/usr/local/mysql/bin/mysql -v

This also puts you in to an interactive dialogue with mySQL, type q to exit.

After installation, in order to use mysql commands without typing the full path to the commands you need to add the mysql directory to your shell path, (optional step) this is done in your “.bash_profile” file in your home directory, if you don’t have that file just create it using vi or nano:

cd ; nano .bash_profile
export PATH="/usr/local/mysql/bin:$PATH"

The first command brings you to your home directory and opens the .bash_profile file or creates a new one if it doesn’t exist, then add in the line above which adds the mysql binary path to commands that you can run. Exit the file with type “control + x” and when prompted save the change by typing “y”. Last thing to do here is to reload the shell for the above to work straight away.

source ~/.bash_profile
mysql -v

You will get the version number again, just type “q” to exit.

Set the root password

/usr/local/mysql/bin/mysqladmin -u root password 'yourpasswordhere'

Use the single ‘quotes’ surrounding the password



Download phpMyAdmin, the english.tar.gz should be sufficient, after the file is downloaded decompress it and move it to your personal web sharing folder “/Users/username/Sites” directory or other web root folder.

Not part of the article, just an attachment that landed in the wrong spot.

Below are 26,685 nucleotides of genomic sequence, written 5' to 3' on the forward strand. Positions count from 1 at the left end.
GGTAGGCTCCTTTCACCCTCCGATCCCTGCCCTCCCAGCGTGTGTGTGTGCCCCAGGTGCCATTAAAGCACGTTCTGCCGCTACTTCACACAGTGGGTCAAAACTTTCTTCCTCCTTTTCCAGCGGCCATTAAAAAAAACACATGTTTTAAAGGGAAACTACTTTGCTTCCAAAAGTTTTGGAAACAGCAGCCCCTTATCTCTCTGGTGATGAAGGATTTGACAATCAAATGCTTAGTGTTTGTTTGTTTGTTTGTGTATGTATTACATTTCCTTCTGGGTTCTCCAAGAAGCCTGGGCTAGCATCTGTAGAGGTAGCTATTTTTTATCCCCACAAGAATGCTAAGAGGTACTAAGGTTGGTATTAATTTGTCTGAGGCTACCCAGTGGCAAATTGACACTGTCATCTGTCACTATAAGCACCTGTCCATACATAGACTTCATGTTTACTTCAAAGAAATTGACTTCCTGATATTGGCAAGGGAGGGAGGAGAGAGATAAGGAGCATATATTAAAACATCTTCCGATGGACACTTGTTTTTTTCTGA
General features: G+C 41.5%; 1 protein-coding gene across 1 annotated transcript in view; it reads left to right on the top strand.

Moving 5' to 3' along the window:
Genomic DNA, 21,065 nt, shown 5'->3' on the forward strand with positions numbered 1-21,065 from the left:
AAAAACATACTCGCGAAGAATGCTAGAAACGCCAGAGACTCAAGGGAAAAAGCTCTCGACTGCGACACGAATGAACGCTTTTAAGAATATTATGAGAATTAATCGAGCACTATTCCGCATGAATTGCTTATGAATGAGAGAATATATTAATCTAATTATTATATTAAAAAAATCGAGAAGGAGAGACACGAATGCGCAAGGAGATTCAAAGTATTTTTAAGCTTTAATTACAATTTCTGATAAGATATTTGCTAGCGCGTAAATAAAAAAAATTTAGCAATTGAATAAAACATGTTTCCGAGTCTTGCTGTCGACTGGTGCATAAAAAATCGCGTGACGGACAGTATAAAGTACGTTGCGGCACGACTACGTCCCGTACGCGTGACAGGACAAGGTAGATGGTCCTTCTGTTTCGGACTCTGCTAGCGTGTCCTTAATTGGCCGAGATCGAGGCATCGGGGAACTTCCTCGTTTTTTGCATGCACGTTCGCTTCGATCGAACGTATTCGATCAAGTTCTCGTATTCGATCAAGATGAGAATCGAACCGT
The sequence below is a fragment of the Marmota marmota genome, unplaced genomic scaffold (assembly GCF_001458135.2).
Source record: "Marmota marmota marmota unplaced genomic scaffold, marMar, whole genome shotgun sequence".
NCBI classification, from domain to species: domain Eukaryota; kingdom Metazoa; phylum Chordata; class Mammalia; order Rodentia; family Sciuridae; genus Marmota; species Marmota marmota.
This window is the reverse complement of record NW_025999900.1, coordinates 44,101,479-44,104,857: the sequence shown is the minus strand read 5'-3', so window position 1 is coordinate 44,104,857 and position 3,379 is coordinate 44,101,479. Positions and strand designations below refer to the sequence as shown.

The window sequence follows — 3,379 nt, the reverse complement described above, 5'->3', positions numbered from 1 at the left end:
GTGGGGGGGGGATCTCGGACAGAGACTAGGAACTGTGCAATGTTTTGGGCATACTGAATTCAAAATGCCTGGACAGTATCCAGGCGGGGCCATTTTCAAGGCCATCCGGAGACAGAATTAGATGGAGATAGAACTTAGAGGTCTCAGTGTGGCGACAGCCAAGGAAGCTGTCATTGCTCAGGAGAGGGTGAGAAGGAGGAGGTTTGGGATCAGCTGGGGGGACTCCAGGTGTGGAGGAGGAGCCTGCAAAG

Rename the folder from “phpMyAdmin-3.5.2-english” to “phpmyadmin“. The rest of the tutorial assumes that you have already mysql set up with a mysql root user and password enabled if not then please follow that process first.

The login address for phpMyAdmin is going to be http://localhost/~username/phpmyadmin/ or http://localhost/phpmyadmin depending on your web root directory, but before this will work correctly a few steps need to be done namely addressing the MySQL socket error and configuration file set up:

a) Launch /Applications/Utilities/Terminal to fix the mysql 2002 socket error by entering the following commands:

sudo mkdir /var/mysql
sudo ln -s /tmp/mysql.sock /var/mysql/mysql.sock

b) In the phpmyadmin folder in your web root make a new directory named “config”.

mkdir ~/Sites/phpmyadmin/config

c) Give Others “write”permissions to the “/phpmyadmin/config” folder either through Get Info or a ‘chmod o+w’ in Terminal.

chmod o+w ~/Sites/phpmyadmin/config

Installing phpMyAdmin

Older Safari browser currently has issues with the installation, blank screens?? Upgrade to Safari 6 or use either Chrome or Firefox.

Now we are ready to run the set up in the browser by going to:



The new server to be configured is the localhost, click new server and then the only other configurations are the local mysql user and the password in the Authentication tab.

Set Username Ppassword phpmyadmin

Add in the username, by default “root” is assumed, add in the password, click on save and you are returned to the previous screen.


Make sure you click on save, then a config.inc.php is now in the /config directory, move this file to the root level of /phpmyadmin and then remove the now empty /config directory.

Now going to http://localhost/~username/phpmyadmin/ will now allow you to interact with your MySQL databases.

Upgrading phpMyAdmin is an easy task just grab the latest version from the phpmyadmin website and replace your older phpMyAdmin directory in your web shared folder apart from the “config.inc.php” file – make sure the config.inc.php is kept and put it back in the new directory.

Via: Coolest Guy

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Posted in Macintosh